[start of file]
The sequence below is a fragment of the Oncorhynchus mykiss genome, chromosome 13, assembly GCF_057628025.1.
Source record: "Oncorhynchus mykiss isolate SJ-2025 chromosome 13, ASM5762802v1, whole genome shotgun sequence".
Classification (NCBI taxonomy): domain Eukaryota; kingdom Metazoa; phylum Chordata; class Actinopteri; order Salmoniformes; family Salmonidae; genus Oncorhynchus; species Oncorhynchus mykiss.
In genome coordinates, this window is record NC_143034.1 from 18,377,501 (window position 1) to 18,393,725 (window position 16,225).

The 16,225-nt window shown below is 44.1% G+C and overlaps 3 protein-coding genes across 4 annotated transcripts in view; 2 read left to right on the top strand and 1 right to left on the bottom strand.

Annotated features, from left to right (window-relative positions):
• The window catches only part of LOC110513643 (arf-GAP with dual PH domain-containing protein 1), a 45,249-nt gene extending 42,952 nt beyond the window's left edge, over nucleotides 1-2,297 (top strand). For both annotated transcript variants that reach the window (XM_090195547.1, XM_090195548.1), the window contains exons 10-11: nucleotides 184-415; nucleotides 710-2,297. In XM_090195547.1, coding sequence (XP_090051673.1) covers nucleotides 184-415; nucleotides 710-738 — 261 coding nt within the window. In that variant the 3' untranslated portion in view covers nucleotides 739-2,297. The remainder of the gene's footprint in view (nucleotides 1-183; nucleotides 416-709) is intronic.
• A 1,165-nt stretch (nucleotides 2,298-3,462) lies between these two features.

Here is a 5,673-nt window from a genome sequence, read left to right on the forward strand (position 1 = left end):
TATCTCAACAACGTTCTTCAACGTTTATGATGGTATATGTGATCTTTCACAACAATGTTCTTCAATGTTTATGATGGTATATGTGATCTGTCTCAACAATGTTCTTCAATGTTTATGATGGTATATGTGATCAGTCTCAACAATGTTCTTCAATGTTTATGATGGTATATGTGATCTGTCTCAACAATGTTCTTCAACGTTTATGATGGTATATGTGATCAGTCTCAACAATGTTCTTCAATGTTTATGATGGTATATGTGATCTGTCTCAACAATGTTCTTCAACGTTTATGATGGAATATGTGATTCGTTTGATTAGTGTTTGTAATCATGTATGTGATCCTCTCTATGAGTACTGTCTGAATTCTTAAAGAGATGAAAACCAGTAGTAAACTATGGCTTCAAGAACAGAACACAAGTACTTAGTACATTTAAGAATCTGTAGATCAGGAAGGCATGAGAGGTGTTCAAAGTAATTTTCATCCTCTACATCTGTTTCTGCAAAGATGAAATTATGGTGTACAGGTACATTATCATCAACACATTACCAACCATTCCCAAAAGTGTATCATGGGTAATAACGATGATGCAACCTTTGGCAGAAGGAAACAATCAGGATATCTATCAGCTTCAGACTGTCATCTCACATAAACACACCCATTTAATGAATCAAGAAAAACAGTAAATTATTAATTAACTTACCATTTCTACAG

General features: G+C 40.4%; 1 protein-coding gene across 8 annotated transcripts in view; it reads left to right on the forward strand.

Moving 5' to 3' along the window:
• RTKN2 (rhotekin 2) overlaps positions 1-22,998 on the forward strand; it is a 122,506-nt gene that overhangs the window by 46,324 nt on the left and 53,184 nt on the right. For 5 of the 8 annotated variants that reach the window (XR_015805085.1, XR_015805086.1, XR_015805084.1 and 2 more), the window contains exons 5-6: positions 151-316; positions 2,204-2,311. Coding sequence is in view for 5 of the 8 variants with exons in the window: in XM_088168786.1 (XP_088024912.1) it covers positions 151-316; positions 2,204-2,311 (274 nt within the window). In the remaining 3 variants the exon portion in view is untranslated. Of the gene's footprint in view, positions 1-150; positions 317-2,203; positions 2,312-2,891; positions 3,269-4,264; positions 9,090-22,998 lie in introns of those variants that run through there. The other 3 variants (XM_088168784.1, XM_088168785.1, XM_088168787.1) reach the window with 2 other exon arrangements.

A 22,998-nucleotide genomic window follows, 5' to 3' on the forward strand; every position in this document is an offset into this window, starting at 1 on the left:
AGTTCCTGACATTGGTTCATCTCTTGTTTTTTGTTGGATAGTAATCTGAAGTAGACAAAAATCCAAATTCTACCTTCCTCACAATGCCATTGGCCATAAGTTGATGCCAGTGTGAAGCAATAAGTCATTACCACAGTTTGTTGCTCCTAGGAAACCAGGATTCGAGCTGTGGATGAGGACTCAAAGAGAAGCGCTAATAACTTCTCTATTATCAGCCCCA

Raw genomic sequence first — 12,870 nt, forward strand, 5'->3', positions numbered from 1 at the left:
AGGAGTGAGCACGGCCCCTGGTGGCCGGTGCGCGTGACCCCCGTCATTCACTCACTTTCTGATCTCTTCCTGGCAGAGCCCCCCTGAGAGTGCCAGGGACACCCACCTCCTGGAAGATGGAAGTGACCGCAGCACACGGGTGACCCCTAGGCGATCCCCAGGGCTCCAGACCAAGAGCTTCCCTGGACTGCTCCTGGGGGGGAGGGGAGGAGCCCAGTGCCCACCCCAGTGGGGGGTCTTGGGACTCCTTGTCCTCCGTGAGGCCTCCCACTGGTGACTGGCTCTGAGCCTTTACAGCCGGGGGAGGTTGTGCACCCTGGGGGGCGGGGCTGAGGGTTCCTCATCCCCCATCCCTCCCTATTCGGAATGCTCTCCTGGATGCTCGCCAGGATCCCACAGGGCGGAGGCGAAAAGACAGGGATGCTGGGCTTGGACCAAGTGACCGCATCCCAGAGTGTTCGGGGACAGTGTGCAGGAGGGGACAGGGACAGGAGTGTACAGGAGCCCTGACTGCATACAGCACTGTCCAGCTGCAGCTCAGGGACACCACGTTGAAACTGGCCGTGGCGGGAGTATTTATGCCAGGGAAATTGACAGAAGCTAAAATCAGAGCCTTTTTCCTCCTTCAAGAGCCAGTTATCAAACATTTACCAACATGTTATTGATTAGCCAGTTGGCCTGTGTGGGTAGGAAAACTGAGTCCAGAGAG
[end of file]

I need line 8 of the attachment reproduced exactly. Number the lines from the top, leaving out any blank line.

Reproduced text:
• A 1,165-nt stretch (nucleotides 2,298-3,462) lies between these two features.